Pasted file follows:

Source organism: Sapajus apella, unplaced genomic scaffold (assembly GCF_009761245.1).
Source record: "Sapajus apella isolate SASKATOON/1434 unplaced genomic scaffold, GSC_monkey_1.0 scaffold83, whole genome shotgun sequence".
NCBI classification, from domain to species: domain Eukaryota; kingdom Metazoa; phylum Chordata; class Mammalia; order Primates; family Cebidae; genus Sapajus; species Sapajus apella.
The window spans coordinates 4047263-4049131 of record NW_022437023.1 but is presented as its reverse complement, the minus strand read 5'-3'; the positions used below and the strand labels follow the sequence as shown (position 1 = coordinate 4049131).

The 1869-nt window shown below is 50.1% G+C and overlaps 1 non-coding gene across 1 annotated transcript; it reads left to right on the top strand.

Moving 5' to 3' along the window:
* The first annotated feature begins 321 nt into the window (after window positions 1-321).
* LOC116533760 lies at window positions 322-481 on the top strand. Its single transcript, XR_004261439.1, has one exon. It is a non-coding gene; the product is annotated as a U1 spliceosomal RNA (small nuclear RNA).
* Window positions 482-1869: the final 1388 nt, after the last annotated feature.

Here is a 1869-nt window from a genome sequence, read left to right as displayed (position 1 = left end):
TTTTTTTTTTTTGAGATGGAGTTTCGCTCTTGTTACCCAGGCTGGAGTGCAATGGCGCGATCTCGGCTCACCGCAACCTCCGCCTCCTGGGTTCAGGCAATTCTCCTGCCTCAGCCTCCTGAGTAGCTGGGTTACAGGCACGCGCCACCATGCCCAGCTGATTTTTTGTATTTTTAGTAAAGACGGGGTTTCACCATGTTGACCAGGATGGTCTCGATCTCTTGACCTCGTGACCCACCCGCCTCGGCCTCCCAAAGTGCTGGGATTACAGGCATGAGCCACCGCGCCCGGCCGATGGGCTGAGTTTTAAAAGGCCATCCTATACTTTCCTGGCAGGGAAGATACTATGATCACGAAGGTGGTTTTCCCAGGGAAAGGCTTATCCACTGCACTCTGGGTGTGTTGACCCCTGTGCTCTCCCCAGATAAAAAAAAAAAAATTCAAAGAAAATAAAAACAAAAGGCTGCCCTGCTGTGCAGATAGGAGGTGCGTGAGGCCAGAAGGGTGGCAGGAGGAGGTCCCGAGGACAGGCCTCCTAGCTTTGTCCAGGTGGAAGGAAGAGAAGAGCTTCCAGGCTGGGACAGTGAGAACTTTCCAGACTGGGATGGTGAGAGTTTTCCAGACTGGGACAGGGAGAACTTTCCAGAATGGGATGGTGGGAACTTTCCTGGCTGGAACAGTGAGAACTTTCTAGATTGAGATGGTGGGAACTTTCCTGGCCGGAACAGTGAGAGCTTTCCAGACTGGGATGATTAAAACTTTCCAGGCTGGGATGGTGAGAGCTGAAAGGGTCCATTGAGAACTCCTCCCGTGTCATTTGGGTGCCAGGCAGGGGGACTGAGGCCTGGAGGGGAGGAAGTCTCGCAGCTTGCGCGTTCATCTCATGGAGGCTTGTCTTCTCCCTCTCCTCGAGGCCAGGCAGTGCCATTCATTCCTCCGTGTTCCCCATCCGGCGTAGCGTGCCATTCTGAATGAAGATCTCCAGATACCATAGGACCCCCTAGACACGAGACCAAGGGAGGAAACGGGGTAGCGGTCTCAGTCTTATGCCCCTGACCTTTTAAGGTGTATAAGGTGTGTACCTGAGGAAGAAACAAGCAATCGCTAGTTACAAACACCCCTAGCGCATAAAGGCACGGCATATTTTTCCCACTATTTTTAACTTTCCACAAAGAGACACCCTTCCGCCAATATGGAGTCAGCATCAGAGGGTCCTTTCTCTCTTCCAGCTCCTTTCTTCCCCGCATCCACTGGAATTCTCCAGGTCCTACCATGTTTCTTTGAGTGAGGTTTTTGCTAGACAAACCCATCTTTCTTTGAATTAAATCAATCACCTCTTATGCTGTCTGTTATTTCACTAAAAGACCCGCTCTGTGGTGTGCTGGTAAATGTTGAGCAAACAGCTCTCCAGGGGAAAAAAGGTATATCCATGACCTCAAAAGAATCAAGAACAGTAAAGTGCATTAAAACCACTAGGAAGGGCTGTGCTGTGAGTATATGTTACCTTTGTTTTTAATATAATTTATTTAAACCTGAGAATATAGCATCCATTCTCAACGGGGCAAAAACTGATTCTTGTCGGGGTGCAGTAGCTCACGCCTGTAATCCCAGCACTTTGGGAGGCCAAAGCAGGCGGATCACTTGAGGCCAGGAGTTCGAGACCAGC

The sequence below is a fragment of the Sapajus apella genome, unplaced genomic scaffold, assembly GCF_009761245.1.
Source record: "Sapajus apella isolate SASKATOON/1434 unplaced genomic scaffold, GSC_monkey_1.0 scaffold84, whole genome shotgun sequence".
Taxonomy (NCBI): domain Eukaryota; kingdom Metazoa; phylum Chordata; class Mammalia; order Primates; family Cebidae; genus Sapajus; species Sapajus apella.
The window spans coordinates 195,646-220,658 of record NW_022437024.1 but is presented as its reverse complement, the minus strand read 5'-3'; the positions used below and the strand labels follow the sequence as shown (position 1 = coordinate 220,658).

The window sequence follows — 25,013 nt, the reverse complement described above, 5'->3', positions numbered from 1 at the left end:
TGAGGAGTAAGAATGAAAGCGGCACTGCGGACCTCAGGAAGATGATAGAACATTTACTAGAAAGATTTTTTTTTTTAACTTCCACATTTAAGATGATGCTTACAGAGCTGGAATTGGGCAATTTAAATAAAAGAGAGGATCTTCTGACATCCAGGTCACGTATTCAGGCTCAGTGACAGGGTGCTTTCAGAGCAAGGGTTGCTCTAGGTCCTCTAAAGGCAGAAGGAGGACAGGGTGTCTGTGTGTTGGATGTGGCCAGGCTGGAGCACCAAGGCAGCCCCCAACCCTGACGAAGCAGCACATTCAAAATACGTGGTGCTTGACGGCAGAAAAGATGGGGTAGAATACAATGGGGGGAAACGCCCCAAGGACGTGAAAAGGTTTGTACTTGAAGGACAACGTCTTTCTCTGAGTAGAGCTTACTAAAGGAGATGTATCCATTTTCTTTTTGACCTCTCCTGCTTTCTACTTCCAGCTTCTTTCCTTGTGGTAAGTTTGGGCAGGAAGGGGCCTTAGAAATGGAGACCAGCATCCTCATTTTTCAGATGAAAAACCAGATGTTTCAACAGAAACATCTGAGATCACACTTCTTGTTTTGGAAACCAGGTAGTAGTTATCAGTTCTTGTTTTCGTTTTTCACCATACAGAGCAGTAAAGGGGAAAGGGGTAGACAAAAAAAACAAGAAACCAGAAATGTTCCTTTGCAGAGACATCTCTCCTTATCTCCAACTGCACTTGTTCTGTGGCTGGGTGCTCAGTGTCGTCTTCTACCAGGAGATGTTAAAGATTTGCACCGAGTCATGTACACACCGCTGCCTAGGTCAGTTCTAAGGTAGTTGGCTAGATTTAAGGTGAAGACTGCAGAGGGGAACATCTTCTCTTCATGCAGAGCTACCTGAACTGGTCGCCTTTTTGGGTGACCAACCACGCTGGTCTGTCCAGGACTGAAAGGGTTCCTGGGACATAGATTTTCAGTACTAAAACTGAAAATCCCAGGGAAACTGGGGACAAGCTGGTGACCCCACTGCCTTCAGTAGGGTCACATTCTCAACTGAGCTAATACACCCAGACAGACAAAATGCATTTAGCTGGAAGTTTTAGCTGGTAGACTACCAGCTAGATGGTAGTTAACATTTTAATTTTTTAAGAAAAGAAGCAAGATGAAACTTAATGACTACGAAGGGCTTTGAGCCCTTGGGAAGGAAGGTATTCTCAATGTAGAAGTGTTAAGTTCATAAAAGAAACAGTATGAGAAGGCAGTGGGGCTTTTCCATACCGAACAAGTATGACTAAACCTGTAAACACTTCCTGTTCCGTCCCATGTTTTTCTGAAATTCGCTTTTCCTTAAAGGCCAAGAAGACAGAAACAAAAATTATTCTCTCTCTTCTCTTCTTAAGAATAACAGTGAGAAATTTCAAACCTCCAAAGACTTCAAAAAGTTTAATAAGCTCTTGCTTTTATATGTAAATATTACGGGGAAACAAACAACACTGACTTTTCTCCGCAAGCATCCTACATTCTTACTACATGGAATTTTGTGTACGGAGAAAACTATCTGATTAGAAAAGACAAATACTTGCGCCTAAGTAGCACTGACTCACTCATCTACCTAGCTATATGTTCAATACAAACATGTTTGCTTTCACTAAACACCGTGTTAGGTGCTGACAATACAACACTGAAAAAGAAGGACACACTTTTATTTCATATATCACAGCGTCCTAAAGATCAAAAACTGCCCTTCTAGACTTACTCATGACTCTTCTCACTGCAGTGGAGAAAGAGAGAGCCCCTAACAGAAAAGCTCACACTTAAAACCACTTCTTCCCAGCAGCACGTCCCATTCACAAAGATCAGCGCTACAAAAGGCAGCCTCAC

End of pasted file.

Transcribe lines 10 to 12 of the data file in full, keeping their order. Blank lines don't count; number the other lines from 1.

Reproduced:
Here is a 1869-nt window from a genome sequence, read left to right as displayed (position 1 = left end):
TTTTTTTTTTTTGAGATGGAGTTTCGCTCTTGTTACCCAGGCTGGAGTGCAATGGCGCGATCTCGGCTCACCGCAACCTCCGCCTCCTGGGTTCAGGCAATTCTCCTGCCTCAGCCTCCTGAGTAGCTGGGTTACAGGCACGCGCCACCATGCCCAGCTGATTTTTTGTATTTTTAGTAAAGACGGGGTTTCACCATGTTGACCAGGATGGTCTCGATCTCTTGACCTCGTGACCCACCCGCCTCGGCCTCCCAAAGTGCTGGGATTACAGGCATGAGCCACCGCGCCCGGCCGATGGGCTGAGTTTTAAAAGGCCATCCTATACTTTCCTGGCAGGGAAGATACTATGATCACGAAGGTGGTTTTCCCAGGGAAAGGCTTATCCACTGCACTCTGGGTGTGTTGACCCCTGTGCTCTCCCCAGATAAAAAAAAAAAAATTCAAAGAAAATAAAAACAAAAGGCTGCCCTGCTGTGCAGATAGGAGGTGCGTGAGGCCAGAAGGGTGGCAGGAGGAGGTCCCGAGGACAGGCCTCCTAGCTTTGTCCAGGTGGAAGGAAGAGAAGAGCTTCCAGGCTGGGACAGTGAGAACTTTCCAGACTGGGATGGTGAGAGTTTTCCAGACTGGGACAGGGAGAACTTTCCAGAATGGGATGGTGGGAACTTTCCTGGCTGGAACAGTGAGAACTTTCTAGATTGAGATGGTGGGAACTTTCCTGGCCGGAACAGTGAGAGCTTTCCAGACTGGGATGATTAAAACTTTCCAGGCTGGGATGGTGAGAGCTGAAAGGGTCCATTGAGAACTCCTCCCGTGTCATTTGGGTGCCAGGCAGGGGGACTGAGGCCTGGAGGGGAGGAAGTCTCGCAGCTTGCGCGTTCATCTCATGGAGGCTTGTCTTCTCCCTCTCCTCGAGGCCAGGCAGTGCCATTCATTCCTCCGTGTTCCCCATCCGGCGTAGCGTGCCATTCTGAATGAAGATCTCCAGATACCATAGGACCCCCTAGACACGAGACCAAGGGAGGAAACGGGGTAGCGGTCTCAGTCTTATGCCCCTGACCTTTTAAGGTGTATAAGGTGTGTACCTGAGGAAGAAACAAGCAATCGCTAGTTACAAACACCCCTAGCGCATAAAGGCACGGCATATTTTTCCCACTATTTTTAACTTTCCACAAAGAGACACCCTTCCGCCAATATGGAGTCAGCATCAGAGGGTCCTTTCTCTCTTCCAGCTCCTTTCTTCCCCGCATCCACTGGAATTCTCCAGGTCCTACCATGTTTCTTTGAGTGAGGTTTTTGCTAGACAAACCCATCTTTCTTTGAATTAAATCAATCACCTCTTATGCTGTCTGTTATTTCACTAAAAGACCCGCTCTGTGGTGTGCTGGTAAATGTTGAGCAAACAGCTCTCCAGGGGAAAAAAGGTATATCCATGACCTCAAAAGAATCAAGAACAGTAAAGTGCATTAAAACCACTAGGAAGGGCTGTGCTGTGAGTATATGTTACCTTTGTTTTTAATATAATTTATTTAAACCTGAGAATATAGCATCCATTCTCAACGGGGCAAAAACTGATTCTTGTCGGGGTGCAGTAGCTCACGCCTGTAATCCCAGCACTTTGGGAGGCCAAAGCAGGCGGATCACTTGAGGCCAGGAGTTCGAGACCAGC

The sequence below is a fragment of the Sapajus apella genome, unplaced genomic scaffold, assembly GCF_009761245.1.